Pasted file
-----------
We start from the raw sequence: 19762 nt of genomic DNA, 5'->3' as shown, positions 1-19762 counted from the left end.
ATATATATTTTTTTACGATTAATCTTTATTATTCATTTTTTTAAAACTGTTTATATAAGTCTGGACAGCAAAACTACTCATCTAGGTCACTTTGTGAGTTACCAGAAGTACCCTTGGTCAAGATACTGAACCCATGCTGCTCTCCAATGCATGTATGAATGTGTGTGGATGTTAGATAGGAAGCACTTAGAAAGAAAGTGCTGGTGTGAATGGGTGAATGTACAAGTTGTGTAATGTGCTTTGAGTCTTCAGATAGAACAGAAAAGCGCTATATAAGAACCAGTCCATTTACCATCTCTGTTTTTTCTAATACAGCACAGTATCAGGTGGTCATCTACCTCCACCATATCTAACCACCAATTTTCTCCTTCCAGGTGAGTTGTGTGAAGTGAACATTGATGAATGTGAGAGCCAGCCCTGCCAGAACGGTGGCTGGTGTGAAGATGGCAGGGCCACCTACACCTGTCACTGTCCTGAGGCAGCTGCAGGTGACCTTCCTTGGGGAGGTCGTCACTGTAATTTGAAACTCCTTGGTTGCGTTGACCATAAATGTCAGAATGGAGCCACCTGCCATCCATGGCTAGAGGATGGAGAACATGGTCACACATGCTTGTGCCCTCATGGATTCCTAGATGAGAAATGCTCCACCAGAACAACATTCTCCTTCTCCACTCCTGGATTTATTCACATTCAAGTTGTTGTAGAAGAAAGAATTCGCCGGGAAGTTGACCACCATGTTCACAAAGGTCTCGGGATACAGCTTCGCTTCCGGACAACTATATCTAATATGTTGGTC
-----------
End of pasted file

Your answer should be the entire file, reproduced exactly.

We start from the raw sequence: 19762 nt of genomic DNA, 5'->3' as shown, positions 1-19762 counted from the left end.
ATATATATTTTTTTACGATTAATCTTTATTATTCATTTTTTTAAAACTGTTTATATAAGTCTGGACAGCAAAACTACTCATCTAGGTCACTTTGTGAGTTACCAGAAGTACCCTTGGTCAAGATACTGAACCCATGCTGCTCTCCAATGCATGTATGAATGTGTGTGGATGTTAGATAGGAAGCACTTAGAAAGAAAGTGCTGGTGTGAATGGGTGAATGTACAAGTTGTGTAATGTGCTTTGAGTCTTCAGATAGAACAGAAAAGCGCTATATAAGAACCAGTCCATTTACCATCTCTGTTTTTTCTAATACAGCACAGTATCAGGTGGTCATCTACCTCCACCATATCTAACCACCAATTTTCTCCTTCCAGGTGAGTTGTGTGAAGTGAACATTGATGAATGTGAGAGCCAGCCCTGCCAGAACGGTGGCTGGTGTGAAGATGGCAGGGCCACCTACACCTGTCACTGTCCTGAGGCAGCTGCAGGTGACCTTCCTTGGGGAGGTCGTCACTGTAATTTGAAACTCCTTGGTTGCGTTGACCATAAATGTCAGAATGGAGCCACCTGCCATCCATGGCTAGAGGATGGAGAACATGGTCACACATGCTTGTGCCCTCATGGATTCCTAGATGAGAAATGCTCCACCAGAACAACATTCTCCTTCTCCACTCCTGGATTTATTCACATTCAAGTTGTTGTAGAAGAAAGAATTCGCCGGGAAGTTGACCACCATGTTCACAAAGGTCTCGGGATACAGCTTCGCTTCCGGACAACTATATCTAATATGTTGGTC